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The Hypodorian mode, a musical term literally meaning 'below Dorian', derives its name from a tonos or octave species of ancient Greece which, in its diatonic genus, is built from a tetrachord consisting (in rising direction) of a semitone followed by two whole tones. The rising scale for the octave is a single tone followed by two conjoint tetrachords of this type. This is roughly the same as playing all the white notes of a piano from A to A: A | B C D E | (E) F G A. Although this scale in medieval theory was employed in Dorian and Hypodorian, from the mid-sixteenth century and in modern music theory they came to be known as the Aeolian and Hypoaeolian modes.[1]

The term Hypodorian came to be used to describe the second mode of Western church music.[2] This mode is the plagal counterpart of the authentic first mode, which was also called Dorian. The ecclesiastical Hypodorian mode was defined in two ways: (1) as the diatonic octave species from A to A, divided at the mode final D and composed of a lower tetrachord of tone–semitone–tone, ending on D, plus a pentachord tone–semitone–tone–tone continuing from D, and (2) as a mode whose final was D and whose ambitus was G–B (that is, with B below the final and B above it). In addition, the note F, corresponding to the reciting note or tenor of the second psalm tone, was regarded as an important secondary center.[2]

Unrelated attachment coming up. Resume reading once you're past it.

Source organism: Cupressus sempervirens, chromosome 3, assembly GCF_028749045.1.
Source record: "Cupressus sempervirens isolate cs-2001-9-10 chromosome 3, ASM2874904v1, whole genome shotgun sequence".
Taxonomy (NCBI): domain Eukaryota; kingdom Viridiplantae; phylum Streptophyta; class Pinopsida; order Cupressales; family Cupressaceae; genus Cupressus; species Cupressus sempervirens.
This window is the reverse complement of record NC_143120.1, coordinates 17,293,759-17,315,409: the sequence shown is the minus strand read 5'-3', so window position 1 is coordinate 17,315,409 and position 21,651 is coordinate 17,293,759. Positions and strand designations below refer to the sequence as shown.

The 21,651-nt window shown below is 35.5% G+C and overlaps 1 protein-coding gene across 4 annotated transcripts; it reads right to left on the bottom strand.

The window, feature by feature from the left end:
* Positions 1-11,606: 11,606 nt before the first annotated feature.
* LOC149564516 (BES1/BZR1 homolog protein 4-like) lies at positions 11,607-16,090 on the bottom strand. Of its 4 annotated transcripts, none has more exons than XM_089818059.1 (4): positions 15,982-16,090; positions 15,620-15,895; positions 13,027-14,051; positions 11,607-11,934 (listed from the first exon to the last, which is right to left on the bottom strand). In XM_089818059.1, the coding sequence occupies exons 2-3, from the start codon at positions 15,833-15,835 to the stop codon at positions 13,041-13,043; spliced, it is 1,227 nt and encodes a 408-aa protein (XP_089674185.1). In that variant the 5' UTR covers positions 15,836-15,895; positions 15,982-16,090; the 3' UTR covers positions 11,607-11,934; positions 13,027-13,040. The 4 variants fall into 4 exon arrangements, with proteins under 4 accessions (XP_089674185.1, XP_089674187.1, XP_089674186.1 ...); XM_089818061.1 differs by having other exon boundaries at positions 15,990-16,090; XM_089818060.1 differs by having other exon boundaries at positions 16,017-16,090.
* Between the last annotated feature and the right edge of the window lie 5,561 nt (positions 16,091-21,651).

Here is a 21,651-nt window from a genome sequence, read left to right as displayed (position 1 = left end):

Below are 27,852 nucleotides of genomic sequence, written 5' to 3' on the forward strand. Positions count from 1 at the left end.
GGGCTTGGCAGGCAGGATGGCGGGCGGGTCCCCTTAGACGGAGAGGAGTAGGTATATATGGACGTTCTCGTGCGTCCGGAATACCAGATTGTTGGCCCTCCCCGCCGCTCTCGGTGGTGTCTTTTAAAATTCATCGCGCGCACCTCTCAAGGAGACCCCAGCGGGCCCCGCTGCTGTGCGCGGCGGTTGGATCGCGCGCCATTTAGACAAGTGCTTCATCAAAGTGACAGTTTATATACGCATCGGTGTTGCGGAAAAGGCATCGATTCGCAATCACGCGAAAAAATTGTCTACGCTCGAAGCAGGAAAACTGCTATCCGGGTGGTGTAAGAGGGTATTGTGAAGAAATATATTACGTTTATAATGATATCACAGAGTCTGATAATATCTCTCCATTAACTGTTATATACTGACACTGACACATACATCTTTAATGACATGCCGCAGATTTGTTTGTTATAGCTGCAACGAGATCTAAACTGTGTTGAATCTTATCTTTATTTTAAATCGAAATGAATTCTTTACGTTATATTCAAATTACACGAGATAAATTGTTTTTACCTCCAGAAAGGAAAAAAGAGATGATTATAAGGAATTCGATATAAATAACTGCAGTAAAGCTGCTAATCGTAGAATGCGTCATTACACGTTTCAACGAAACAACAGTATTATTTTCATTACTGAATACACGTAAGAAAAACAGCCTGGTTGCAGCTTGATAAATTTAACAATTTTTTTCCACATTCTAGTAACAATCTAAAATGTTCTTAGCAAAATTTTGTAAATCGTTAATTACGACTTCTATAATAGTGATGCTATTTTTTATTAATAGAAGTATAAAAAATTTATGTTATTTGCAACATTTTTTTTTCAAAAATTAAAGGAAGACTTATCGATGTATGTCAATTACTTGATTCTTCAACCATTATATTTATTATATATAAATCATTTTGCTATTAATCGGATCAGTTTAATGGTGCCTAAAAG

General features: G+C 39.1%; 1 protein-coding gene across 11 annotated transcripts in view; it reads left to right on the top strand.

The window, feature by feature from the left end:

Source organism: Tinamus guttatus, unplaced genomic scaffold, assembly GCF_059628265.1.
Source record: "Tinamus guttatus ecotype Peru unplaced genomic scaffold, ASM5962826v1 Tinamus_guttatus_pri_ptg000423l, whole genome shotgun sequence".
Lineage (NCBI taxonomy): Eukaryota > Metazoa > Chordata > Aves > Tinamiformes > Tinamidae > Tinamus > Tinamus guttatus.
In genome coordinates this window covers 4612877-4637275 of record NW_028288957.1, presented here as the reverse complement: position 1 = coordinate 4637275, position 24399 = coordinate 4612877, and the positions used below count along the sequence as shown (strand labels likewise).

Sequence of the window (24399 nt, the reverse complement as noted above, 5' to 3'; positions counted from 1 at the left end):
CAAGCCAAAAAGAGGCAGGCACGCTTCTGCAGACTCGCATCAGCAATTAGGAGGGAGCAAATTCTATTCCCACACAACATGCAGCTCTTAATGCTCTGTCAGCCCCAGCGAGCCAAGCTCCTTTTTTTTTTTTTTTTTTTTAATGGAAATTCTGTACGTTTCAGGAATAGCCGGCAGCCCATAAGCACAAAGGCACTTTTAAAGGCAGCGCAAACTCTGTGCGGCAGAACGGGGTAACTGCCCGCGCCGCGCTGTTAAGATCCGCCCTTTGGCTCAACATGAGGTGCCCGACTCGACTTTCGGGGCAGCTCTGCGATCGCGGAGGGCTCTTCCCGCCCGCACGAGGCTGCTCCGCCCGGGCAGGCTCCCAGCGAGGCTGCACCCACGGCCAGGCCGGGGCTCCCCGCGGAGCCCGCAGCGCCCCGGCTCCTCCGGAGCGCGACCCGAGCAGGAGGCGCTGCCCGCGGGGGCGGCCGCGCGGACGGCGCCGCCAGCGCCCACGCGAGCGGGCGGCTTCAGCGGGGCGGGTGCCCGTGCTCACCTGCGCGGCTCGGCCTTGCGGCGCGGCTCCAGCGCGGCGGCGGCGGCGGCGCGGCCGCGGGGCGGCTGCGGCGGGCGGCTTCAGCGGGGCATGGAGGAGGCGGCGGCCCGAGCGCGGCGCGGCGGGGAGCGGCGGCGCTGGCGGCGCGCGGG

References

  1. ^ Grove Dict. M&M 2001, "Mode, III: Modal Theories and Polyphonic Music, 4: Systems of 12 Modes, (ii) Glarean’s 12 Modes, (a) The 12 Modal Octave Species and Their Greek names" by Harold S. Powers.
  2. ^ a b Grove Dict. M&M 2001, "Hypodorian" by Harold S. Powers.